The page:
Does the world need yet another cinematic reworking of the Cinderella story, and so soon after Ella Enchanted went all Shrek on the fairy tale? Well, no. But teen starlets like Hilary Duff need to work, lest their fickle fans forget they exist, and one rehashed storyline is as good as another—so here comes yet another modernized riff on the old fable.

You don't have to follow the teen magazines to know that there has, of late, been some sort of rivalry between Duff and her fellow teen idol Lindsay Lohan. Whatever might be going on behind the scenes, it is probably fair to say that Duff is losing the battle for big-screen supremacy. While Lohan has shown impressive range and lent her wide-eyed, crinkle-faced bewilderment to such intelligent romps as Freaky Friday and Mean Girls, Duff is all cherubic cuteness and bland perkiness; she doesn't have much of a screen presence, and she often rattles off her lines as though she has just learned them and wants to get them out of the way before they fade from her memory.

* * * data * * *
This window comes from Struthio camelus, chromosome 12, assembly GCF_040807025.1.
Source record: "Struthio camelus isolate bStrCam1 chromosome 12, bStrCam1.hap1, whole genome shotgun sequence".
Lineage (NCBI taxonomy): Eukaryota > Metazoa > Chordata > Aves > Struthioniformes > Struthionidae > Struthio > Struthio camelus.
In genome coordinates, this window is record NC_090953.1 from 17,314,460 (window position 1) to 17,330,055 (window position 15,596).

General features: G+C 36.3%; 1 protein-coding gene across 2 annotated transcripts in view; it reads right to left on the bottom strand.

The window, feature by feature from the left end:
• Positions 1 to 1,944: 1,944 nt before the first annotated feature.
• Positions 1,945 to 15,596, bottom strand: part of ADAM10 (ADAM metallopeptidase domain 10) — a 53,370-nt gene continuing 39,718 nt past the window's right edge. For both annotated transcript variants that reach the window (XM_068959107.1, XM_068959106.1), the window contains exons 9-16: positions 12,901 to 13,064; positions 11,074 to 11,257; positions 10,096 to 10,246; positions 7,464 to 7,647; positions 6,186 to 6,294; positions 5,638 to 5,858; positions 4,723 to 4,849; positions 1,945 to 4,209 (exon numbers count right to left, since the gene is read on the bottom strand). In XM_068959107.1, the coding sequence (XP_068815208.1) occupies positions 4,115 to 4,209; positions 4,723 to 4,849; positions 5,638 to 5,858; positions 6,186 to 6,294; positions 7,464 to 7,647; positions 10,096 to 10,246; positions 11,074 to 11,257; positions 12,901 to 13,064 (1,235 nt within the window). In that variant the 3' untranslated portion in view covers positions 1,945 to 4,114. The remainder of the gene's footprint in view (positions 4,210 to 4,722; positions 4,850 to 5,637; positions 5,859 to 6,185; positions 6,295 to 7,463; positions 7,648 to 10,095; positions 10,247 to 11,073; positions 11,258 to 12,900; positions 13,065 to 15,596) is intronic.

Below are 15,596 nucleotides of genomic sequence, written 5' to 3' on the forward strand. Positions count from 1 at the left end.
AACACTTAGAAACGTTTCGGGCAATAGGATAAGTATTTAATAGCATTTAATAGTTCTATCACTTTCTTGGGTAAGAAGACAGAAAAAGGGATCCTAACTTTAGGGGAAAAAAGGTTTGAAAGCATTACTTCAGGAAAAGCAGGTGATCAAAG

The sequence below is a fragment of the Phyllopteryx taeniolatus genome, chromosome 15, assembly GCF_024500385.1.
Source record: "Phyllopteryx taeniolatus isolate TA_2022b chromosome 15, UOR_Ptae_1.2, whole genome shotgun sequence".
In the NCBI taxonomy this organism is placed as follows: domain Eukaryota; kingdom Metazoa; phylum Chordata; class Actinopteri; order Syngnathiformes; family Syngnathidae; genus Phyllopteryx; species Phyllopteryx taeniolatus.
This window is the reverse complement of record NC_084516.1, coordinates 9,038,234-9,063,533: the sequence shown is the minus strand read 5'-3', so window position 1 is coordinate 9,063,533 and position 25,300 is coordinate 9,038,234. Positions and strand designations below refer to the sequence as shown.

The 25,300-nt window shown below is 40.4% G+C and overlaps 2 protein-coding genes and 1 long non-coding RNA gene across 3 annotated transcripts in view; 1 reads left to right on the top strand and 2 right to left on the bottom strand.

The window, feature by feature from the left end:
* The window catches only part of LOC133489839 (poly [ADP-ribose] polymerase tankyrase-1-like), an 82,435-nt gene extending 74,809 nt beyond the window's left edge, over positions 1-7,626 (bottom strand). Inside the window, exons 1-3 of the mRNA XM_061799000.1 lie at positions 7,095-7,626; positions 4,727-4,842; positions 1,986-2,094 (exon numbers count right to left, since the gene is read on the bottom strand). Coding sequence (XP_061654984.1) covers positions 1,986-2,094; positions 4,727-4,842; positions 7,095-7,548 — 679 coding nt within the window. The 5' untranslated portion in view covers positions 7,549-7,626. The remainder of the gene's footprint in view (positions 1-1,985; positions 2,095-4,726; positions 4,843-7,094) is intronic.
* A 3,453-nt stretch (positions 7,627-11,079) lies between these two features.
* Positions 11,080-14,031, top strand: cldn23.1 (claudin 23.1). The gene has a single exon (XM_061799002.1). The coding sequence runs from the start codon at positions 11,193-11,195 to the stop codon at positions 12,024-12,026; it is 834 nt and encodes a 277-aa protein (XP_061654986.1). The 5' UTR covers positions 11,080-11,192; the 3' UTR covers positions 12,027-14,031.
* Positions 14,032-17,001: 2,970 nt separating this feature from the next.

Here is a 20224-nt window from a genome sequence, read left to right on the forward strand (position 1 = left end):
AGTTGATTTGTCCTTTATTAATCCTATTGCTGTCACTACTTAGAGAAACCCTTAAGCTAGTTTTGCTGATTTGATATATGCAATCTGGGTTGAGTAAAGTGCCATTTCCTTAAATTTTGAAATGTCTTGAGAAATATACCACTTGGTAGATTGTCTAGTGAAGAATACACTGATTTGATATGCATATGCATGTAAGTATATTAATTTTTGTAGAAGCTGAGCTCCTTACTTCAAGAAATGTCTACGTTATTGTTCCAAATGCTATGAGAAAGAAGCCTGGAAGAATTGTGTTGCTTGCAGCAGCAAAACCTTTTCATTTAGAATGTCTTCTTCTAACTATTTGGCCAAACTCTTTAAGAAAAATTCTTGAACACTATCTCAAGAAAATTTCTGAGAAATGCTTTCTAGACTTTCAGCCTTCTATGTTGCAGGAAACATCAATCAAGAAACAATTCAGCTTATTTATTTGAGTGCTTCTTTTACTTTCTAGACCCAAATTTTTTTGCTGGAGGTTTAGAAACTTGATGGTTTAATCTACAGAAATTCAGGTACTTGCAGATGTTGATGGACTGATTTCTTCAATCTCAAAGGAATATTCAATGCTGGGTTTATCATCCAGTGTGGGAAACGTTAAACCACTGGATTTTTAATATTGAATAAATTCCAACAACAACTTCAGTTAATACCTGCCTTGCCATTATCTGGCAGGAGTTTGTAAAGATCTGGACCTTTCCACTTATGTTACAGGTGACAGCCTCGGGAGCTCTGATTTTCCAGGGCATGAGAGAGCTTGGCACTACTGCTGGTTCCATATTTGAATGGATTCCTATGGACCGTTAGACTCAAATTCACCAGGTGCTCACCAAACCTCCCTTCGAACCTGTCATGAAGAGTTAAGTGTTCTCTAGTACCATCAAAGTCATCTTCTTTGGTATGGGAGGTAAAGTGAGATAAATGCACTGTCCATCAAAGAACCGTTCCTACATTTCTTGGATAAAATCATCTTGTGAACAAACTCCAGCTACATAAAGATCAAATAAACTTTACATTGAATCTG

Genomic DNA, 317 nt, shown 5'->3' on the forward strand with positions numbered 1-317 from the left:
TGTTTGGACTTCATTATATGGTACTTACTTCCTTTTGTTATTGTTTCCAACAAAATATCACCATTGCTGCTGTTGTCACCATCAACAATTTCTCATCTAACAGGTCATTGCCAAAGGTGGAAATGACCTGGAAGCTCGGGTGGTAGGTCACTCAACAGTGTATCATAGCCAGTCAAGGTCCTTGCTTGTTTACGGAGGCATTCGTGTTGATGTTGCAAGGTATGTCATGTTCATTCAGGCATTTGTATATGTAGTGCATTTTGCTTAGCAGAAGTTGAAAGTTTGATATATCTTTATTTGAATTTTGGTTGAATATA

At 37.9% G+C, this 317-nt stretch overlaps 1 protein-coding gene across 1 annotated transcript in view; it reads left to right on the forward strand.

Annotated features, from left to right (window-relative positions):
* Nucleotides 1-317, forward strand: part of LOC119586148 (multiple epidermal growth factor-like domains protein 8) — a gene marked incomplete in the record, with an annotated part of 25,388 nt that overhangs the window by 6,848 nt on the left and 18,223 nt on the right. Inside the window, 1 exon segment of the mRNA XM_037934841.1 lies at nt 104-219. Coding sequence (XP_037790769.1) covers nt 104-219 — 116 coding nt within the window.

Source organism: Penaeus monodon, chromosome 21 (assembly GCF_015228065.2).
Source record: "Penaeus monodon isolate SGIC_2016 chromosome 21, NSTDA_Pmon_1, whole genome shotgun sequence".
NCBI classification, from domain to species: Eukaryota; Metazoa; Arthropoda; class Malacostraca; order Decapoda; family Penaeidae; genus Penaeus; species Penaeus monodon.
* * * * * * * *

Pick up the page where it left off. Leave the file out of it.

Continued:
Hilary Duff and Dan Byrd

Hilary Duff and Dan Byrd

What's more, Duff's choice in films suggests a reluctance or an inability to grow up. In A Cinderella Story, Duff plays Sam, a high-school senior with a mean, selfish stepmother (a suitably daffy Jennifer Coolidge) and two dumb, selfish "out-of-step-sisters." Sam dreams of going to Princeton University because her father used to call her a princess and, well, "Princeton" kind of sounds like "princess," doesn't it? Sam has a secret admirer—they swap anonymous e-mails—who turns out to be Austin (Chad Michael Murray), football jock and student body president. Meanwhile, Sam's best friend Carter (Dan Byrd) has a crush on Shelby (Julie Gonzalo), a snobby but air-headed cheerleader (when Carter bids her ...

Subscriber access only You have reached the end of this Article Preview

To continue reading, subscribe now. Subscribers have full digital access.

A Cinderella Story
Our Rating
1½ Stars - Weak
Average Rating
(1 user ratings)ADD YOURSHelp
Mpaa Rating
PG (for mild language and innuendo)
Directed By
Rob Bruce, Morgan J. Freeman
Run Time
1 hour 36 minutes
Christopher Emerson, Tyler Nelson, Mia Carruthers, Jasmine White-Killins
Theatre Release
April 23, 2009 by Warner Bros
Browse All Movie Reviews By: